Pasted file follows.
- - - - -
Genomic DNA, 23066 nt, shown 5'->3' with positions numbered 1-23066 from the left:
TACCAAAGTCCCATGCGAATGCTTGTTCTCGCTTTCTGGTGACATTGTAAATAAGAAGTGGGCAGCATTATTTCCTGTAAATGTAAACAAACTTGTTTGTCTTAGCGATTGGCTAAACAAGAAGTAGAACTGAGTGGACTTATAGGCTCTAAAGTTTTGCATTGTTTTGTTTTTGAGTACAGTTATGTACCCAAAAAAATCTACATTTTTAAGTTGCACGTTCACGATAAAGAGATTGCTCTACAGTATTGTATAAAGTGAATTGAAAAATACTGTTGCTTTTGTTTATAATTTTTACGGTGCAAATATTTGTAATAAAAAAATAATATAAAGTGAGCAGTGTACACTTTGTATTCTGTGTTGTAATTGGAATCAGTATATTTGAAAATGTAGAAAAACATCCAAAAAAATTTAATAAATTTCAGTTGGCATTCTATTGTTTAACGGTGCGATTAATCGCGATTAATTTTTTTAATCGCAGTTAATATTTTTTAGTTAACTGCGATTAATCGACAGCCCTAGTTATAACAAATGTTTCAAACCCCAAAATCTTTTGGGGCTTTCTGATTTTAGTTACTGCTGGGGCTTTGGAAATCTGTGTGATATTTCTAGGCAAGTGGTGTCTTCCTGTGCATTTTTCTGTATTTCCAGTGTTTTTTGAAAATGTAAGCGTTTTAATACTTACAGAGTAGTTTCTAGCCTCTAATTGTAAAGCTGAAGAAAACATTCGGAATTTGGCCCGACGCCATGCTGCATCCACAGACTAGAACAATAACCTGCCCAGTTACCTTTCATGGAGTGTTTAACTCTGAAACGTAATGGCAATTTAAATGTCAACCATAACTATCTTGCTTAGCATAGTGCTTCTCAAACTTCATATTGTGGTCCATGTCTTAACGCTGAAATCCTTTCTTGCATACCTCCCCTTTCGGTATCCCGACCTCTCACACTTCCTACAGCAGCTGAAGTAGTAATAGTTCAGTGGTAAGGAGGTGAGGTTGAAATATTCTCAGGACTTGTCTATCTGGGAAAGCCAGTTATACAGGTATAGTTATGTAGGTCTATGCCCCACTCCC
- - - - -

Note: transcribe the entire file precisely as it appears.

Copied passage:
Genomic DNA, 23066 nt, shown 5'->3' with positions numbered 1-23066 from the left:
TACCAAAGTCCCATGCGAATGCTTGTTCTCGCTTTCTGGTGACATTGTAAATAAGAAGTGGGCAGCATTATTTCCTGTAAATGTAAACAAACTTGTTTGTCTTAGCGATTGGCTAAACAAGAAGTAGAACTGAGTGGACTTATAGGCTCTAAAGTTTTGCATTGTTTTGTTTTTGAGTACAGTTATGTACCCAAAAAAATCTACATTTTTAAGTTGCACGTTCACGATAAAGAGATTGCTCTACAGTATTGTATAAAGTGAATTGAAAAATACTGTTGCTTTTGTTTATAATTTTTACGGTGCAAATATTTGTAATAAAAAAATAATATAAAGTGAGCAGTGTACACTTTGTATTCTGTGTTGTAATTGGAATCAGTATATTTGAAAATGTAGAAAAACATCCAAAAAAATTTAATAAATTTCAGTTGGCATTCTATTGTTTAACGGTGCGATTAATCGCGATTAATTTTTTTAATCGCAGTTAATATTTTTTAGTTAACTGCGATTAATCGACAGCCCTAGTTATAACAAATGTTTCAAACCCCAAAATCTTTTGGGGCTTTCTGATTTTAGTTACTGCTGGGGCTTTGGAAATCTGTGTGATATTTCTAGGCAAGTGGTGTCTTCCTGTGCATTTTTCTGTATTTCCAGTGTTTTTTGAAAATGTAAGCGTTTTAATACTTACAGAGTAGTTTCTAGCCTCTAATTGTAAAGCTGAAGAAAACATTCGGAATTTGGCCCGACGCCATGCTGCATCCACAGACTAGAACAATAACCTGCCCAGTTACCTTTCATGGAGTGTTTAACTCTGAAACGTAATGGCAATTTAAATGTCAACCATAACTATCTTGCTTAGCATAGTGCTTCTCAAACTTCATATTGTGGTCCATGTCTTAACGCTGAAATCCTTTCTTGCATACCTCCCCTTTCGGTATCCCGACCTCTCACACTTCCTACAGCAGCTGAAGTAGTAATAGTTCAGTGGTAAGGAGGTGAGGTTGAAATATTCTCAGGACTTGTCTATCTGGGAAAGCCAGTTATACAGGTATAGTTATGTAGGTCTATGCCCCACTCCC